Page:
Quote Of The Day: Maximum Retirement Edition
With news of Bob Lutz’s planned May 1 retirement leaking to the web, the auto journalism world is falling all over itself to get his reaction. When the Chicago Tribune caught up with the man of Maximum, they asked him to describe his work at GM and compare himself to (get this) either King Midas or Jesus Christ. You know, for the purposes of journalistic inquiry. Lutz’s reply avoided the self-flattering comparisons, and revealed some of the dynamics that led him to retire:
It’s gotten a little scary. Everything has been so good since I got here [at GM] that I’ve been thinking there really is no place to go but down because not all of my ideas will succeed. No one bats 1.000. It’s been so nice that it’s been a bit disconcerting. I try to establish a climate of irreverence as well as fun. I want to talk, but I want to listen. I want people to disagree and talk me out of things, too. But I’ve gotten no resistance from anyone to anything I want to do here.
Either you get no resistance because people completely agree and think what you propose is excellent or because they fear you and are afraid to speak up. I don’t want an environment of fear. I don’t want people to put their judgment on hold and simply do what I want, which is what they did with [Lee] Iacocca [former chairman of Chrysler whom Lutz worked alongside]. To not question me is dangerous. I don’t want to see that happen. I don’t want people to be intimidated by me, and I don’t want people to simply say, `Let Lutz do it.’
My role here is to modify a system to ensure sustainable success that doesn’t depend on my presence and continues to operate after my departure,”
The idea that Lutz is leaving in part because nobody challenges his decision-making is a fascinating insight into the inner workings of GM. Especially considering that he clearly had some misgivings about killing Pontiac. When asked by Automotive News [sub] about his role in GM’s brandicide and whether he thought killing Pontiac was a mistake, he replied:
No. While I loved Pontiac, I think Pontiac was on the cusp of finding an identity, which is the identity of a moderate, priced-high performance brand focusing primarily on rear-wheel-drive vehicles. We were on the cusp of really getting that going, and a new demographic was starting to buy the G8, real performance car fans. So to me, it was genuinely unfortunate that we had to drop it.”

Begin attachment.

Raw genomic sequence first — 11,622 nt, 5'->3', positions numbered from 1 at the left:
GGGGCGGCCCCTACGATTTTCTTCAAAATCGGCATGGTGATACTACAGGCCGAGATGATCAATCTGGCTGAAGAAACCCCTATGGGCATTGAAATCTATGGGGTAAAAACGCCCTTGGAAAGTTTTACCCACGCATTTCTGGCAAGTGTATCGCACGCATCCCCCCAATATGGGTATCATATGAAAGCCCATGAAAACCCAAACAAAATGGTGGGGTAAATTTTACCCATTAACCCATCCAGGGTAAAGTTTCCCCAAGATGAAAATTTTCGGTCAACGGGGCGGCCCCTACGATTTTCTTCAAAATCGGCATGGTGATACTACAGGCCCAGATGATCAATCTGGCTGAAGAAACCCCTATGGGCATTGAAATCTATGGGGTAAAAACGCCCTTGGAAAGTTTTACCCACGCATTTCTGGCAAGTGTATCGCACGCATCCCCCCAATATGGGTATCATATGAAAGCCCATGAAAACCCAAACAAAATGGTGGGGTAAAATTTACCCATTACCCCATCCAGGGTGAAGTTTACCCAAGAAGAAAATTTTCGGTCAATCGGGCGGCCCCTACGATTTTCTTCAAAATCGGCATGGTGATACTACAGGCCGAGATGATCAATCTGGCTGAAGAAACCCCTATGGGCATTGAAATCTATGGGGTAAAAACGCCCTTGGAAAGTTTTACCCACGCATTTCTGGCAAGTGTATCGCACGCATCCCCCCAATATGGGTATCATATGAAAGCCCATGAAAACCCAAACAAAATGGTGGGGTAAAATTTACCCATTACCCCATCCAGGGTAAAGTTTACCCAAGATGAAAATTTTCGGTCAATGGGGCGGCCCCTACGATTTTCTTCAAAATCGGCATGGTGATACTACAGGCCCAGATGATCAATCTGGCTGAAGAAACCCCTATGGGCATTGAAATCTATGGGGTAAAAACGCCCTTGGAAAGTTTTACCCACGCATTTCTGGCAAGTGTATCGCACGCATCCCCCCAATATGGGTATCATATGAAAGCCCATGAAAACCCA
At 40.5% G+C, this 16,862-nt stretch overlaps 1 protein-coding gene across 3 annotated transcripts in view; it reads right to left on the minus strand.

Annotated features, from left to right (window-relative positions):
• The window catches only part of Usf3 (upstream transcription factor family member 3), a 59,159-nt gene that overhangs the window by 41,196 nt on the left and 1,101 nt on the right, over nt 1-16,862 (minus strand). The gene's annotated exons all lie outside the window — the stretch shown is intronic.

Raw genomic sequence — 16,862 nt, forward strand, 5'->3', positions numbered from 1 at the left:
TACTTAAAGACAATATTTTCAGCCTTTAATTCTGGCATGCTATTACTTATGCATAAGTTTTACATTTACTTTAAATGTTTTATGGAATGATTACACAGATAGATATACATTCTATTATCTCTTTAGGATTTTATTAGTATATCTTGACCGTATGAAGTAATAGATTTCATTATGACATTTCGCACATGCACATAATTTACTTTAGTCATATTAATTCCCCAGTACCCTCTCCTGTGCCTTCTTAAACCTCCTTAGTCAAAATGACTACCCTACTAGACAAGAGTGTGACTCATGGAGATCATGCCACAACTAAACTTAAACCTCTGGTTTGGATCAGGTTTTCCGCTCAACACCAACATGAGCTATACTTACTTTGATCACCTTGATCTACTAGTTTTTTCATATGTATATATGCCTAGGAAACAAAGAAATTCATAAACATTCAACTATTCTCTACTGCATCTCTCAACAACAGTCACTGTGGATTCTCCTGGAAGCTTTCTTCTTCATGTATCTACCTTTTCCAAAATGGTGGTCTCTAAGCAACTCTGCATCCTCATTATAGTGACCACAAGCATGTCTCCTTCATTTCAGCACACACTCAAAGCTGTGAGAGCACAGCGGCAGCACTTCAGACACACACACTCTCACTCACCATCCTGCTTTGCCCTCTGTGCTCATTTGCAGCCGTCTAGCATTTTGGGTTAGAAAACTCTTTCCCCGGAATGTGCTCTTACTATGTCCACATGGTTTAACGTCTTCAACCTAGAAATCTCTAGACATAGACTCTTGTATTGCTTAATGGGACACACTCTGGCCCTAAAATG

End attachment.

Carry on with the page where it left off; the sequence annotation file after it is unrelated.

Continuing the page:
We knew we had to drop four brands. Two were easy: Saab and Hummer. Saturn was a little more difficult, but we were still able to do it because it really never made any money. And, Pontiac was No. 4. I think a number of us felt a deep attachment to the Pontiac brand, and I still do. I have Solstices that I intend to keep forever.So really, why did Lutz decide to leave?There is something that gets old about getting up at 4:30 in the morning. At some point you have to do something new.
Even yesterday walking the show — and maybe it was because many of the design concepts were so depressing — that I really thought: ‘How much longer do I want to keep doing the same thing?’
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"Pontiac was on the cusp of finding an identity" ?????????? Put down the crack pipe Bob. If that was true in any way shape or form there would have been no Torrent,Montana,G5,G3 or pimped by Pontiac Toyota Vibe. Time will remember the G6 as a half baked entry that was allowed to rot like all of GM's passenger cars from the period.Pontiac plowed under it's great names and squandered it's image over the years, Lutz finished digging the grave and dumping the body in. Bunghole. How clueless can you be?
Uhmmm......if you are an executive and you knowingly throw a few zingers out there, to get some reaction, and nothing happens, shouldn't that tell you something about your organization ? It would put me in an absolute Bug-Hunt to see what the heck I sign up for.